Public transport ground to a halt in 10 cities across Bavaria, while schools, hospitals suffered walk-outs in northern Germany, service sector union Verdi said. Local authorities and schools were also affected in the east of the country, it added.
— Greek farmers put up roadblocks across the country, protesting against low prices. Most were taken down last week after the government pledged 500 million euros in aid. Blockades continued on and off at the border with Bulgaria, and on Tuesday riot police clashed for a second day with farmers from Crete.
— High youth unemployment was a main driver for rioting in Greece in December, initially sparked by the police shooting of a youth in an Athens neighbourhood. The protests forced a government reshuffle.
— Parties forming a new coalition for the crisis-hit island decided on Sunday its new prime minister will be former Social Affairs Minister Johanna Sigurdardottir.
— Prime Minister Geir Haarde resigned last week after a series of protests, some of which had turned violent. He was the first leader to fall as a direct result of the credit crunch.
— The collapse of the country’s fast-expanding banks under a weight of debt forced the country to take a $10 billion IMF-led rescue package and sparked widespread anger.
— Latvian farmers used tractors to block a main road and laid siege on Tuesday to the Agriculture Ministry to protest falling incomes, adding pressure on a government already facing a no confidence vote in parliament on Wednesday.
— Farmers have demanded extra support from the authorities to compensate for the drop in prices for their produce.
— A 10,000-strong protest in Latvia on Jan. 16 descended into a riot. Government steps to cut wages, as part of an austerity plan to win international aid, have angered people.
— Also on Jan. 16, police fired teargas to disperse demonstrators who pelted parliament with stones in protest at government cuts in social spending to offset an economic slowdown. Police said 80 people were detained and 20 injured.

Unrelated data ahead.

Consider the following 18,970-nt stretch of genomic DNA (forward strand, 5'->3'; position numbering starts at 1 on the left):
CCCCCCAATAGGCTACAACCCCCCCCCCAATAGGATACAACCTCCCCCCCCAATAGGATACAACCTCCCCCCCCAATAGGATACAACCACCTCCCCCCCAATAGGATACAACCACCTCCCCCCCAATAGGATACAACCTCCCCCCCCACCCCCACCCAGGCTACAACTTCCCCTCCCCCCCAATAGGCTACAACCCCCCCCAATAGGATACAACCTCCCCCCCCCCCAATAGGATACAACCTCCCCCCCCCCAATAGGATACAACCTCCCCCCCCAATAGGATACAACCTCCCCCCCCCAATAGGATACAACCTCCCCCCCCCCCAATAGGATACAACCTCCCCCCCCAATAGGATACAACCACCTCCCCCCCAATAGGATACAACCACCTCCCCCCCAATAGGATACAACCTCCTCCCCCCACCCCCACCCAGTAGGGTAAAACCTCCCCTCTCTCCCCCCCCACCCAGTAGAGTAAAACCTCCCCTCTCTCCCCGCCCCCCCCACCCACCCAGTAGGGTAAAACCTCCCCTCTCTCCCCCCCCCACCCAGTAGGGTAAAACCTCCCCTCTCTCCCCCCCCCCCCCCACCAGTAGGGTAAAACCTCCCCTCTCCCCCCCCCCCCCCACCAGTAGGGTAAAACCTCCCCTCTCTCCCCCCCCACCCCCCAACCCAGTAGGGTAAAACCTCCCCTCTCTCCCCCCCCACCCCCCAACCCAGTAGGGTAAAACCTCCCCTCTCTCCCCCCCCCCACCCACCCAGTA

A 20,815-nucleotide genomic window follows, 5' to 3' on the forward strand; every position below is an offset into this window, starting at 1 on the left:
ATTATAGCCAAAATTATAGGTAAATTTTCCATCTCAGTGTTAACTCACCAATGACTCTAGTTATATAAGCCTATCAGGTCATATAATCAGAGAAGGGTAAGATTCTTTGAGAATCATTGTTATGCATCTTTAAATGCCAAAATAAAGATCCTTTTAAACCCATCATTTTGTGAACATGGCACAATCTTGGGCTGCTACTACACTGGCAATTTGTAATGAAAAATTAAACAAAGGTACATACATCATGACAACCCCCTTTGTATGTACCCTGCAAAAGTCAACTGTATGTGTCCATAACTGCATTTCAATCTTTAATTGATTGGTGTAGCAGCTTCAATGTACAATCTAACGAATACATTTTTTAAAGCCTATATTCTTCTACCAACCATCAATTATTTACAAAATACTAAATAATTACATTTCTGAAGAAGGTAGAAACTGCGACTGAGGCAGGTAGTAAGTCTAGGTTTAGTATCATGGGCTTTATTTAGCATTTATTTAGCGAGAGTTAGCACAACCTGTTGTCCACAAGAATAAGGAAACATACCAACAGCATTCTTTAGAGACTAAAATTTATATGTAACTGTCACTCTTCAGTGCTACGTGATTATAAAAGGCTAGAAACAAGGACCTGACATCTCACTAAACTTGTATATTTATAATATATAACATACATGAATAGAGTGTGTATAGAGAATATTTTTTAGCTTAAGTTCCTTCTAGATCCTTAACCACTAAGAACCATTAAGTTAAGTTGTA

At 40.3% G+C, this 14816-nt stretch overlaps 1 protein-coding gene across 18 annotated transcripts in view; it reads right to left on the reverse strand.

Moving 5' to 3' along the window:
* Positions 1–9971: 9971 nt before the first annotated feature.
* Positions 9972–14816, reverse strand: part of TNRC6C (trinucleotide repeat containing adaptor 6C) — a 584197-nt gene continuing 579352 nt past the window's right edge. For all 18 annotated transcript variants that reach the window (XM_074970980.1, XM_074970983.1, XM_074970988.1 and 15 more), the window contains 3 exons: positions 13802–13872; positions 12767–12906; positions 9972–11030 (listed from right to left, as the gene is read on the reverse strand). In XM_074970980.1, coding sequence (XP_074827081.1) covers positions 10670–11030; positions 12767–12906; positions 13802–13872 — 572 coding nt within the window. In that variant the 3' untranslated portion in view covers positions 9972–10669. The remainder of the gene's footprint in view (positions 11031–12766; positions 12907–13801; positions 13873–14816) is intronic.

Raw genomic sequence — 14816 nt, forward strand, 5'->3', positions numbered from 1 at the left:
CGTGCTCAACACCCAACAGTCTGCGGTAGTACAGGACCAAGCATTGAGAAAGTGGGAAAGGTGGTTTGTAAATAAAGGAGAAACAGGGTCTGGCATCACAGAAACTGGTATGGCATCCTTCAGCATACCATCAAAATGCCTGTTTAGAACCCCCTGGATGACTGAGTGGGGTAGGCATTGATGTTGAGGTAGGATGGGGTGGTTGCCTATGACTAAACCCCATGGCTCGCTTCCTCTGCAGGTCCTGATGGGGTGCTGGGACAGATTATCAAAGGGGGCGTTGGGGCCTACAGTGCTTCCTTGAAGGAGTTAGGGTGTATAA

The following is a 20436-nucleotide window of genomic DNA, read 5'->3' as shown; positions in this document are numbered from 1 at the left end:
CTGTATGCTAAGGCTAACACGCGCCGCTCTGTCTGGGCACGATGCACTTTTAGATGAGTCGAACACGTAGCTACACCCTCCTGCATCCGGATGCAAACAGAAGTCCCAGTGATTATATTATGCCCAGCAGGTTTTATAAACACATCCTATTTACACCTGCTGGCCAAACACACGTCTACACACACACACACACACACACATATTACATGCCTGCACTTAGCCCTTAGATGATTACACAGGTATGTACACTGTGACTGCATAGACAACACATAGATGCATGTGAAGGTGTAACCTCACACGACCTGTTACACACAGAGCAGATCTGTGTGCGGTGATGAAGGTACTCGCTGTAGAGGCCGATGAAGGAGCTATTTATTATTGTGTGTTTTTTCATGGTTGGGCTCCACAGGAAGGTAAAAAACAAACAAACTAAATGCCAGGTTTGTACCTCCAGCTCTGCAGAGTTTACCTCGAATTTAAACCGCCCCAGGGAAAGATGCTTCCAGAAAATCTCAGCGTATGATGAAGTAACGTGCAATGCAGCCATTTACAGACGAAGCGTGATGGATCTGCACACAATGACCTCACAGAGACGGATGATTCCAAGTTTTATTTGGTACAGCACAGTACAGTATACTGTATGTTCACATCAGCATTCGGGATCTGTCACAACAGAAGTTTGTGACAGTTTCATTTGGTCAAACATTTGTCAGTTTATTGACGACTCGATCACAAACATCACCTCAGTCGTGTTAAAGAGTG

— Prime Minister Andrius Kubilius said the violence would not stop an austerity plan launched after a slide in output and revenues.
— Thousands of opposition supporters rallied in Moscow and the far east port of Vladivostok on Saturday in a national day of protests over hardships caused by the financial crisis. On Sunday hundreds of demonstrators in Moscow called for Russia’s leaders to resign.
— Street rallies were held in almost every major city over the weekend. The pro-Kremlin United Russia party also drew thousands to rallies in support of government anti-crisis measures.
— About 100 protesters were arrested in Vladivostok last month during protests against hikes in second hand car import duties aimed at protecting jobs in the domestic car industry.
— Hundreds of people rallied in Geneva and Davos on Saturday to protest against the World Economic Forum, saying the elite gathered for its annual meeting are not qualified to fix the world’s problems.
— In Geneva, where the WEF has its headquarters, police in riot gear fired teargas and water canon to disperse a crowd.
The Robert Reich link below most closely mirrors the sentiment I see developing in the United States regarding business as usual in the midst of a Depression.
Global financial crisis sparks unrest – Reuters
Why aren’t Americans rioting? – The Mess That Greenspan Made
The Whole World Is Rioting as the Economic Crisis Worsens — Why Aren’t We? – Alternet
Tom Daschle and the Populist Revolt – Robert Reich